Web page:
Welcome Amanda!

by AgentX86 - 2020-11-19 22:28:10

Q4: Why did you need a pacemaker?  What sort of pacemaker?  It's probably nothing, rather like others have said.  There are some unusual conditions that can cause these sorts of symptoms, as well.  It's highly unlikely to be dangerous but you should tell your doctors what you're feeling.  Without a doubt you'll be told "it's normal" but it's good to get it out there anyway.

Q5:  Going back to work.  You're more than ready, time wise, for what you do.  I was back at work the next day (I also do mostly computer work).


Big thanks to everyone!

by amanda_shanti - 2020-11-20 06:58:20

Hi all, thank you so much!

This forum became so important to me, because no one know how I feel like you all do. My family and friends are very supportive, however they just can't completely understand how I feel now and what I worry about. 

About the PM position, I just texted my Cardiologist about the rotation issue and still waiting for her reply. Hope it's not a big isssue (fingers crossed). I also have a scheduled appointment mid of December, may have a more detailed discussion with my doctor.

@AgentX86, I was told that I need a pacemaker because of complete heart block. My PM is Biotronik Edora 8 DR-T and 100% pace at the moment. My doctor adjusted the PM setting in my post surgery checking (3 days ago). She said something about setting more millisecond in between the pace, so that my ventricle will not completely rely on the PM. I will discuss with her about this feelings of my throat with her in my next appointment.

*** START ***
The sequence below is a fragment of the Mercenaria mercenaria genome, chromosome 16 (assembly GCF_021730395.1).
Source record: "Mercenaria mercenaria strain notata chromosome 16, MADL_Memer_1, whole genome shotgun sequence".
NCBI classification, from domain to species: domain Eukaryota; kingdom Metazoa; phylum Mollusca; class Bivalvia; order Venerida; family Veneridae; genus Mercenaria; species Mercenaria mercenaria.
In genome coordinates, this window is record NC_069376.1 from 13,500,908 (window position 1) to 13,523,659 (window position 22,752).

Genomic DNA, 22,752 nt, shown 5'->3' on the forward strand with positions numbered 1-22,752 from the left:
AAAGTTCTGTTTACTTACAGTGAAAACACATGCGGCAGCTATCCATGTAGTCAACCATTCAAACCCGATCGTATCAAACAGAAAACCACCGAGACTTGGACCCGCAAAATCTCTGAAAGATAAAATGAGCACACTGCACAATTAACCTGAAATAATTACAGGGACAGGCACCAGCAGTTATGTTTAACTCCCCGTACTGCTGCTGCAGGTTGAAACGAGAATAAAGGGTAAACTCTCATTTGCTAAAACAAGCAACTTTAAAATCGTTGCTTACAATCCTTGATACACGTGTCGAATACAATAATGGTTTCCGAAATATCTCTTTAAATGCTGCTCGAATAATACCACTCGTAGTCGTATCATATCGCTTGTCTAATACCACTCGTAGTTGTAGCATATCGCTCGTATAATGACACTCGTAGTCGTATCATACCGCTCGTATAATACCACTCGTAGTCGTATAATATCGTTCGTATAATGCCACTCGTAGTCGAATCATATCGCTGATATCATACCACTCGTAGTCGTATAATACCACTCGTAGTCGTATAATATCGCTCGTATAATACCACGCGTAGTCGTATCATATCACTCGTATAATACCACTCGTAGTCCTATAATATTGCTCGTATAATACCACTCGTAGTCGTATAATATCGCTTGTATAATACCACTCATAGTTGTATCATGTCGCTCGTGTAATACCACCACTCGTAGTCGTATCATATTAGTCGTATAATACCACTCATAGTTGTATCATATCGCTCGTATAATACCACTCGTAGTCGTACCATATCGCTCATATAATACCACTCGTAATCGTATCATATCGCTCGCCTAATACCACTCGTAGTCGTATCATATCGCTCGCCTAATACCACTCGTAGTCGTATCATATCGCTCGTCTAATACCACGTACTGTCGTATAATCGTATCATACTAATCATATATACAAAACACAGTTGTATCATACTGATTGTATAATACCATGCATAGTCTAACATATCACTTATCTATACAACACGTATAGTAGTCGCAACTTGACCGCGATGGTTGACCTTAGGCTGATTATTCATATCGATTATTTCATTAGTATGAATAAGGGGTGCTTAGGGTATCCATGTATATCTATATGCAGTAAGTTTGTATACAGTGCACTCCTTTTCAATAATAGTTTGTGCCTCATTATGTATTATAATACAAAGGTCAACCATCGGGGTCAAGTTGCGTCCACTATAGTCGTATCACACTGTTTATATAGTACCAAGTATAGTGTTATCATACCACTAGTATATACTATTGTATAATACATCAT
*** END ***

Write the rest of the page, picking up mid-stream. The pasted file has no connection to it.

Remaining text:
P.S. I found that most of you have the post surgery follow up with a EP and PM clinic. It's a bit different here in Hong Kong. All our follow up is continue with the Cardiologist surgeon who performed the surgery and doctor will also arrange a PM tech person for PM checking in the follow up meeting.


by AgentX86 - 2020-11-20 18:52:39

If you're feeling your pulse in your throat (not with your fingers but just sitting there) blood may be backing up from the heart.  Though I haven't heard it happen from simple heart block but sometimes the upper and lower heart are out of sync causing the heartbeat to pump some of the blood back into the veins.  This can then be felt (and sometimes seen) in the neck.  like I said, I haven't heart of it because of a HB but it's possible, I think.  Since your cardiologist has changes settings, does it still happen?  Did you say something about it?

It's not all that different here.  We talk a lot about EPs doing the surgery but my cardiologist also does PM implants and the device clinic is in his office.  He's known as an "interventional cardiologist" who does pacamaker implants but generally passes anyone with complicated electrical issues off to an EP.  I originally went to him with Afib but also blocked arteries.  He treated me for both (a thoracic surgeon did my bypass) and continued until it was clear that I needed an EP to fix the electrical problems.  He didn't implant my PM but would have if he hadn't referred me to an EP.

You know you're wired when...

You always have something close to your heart.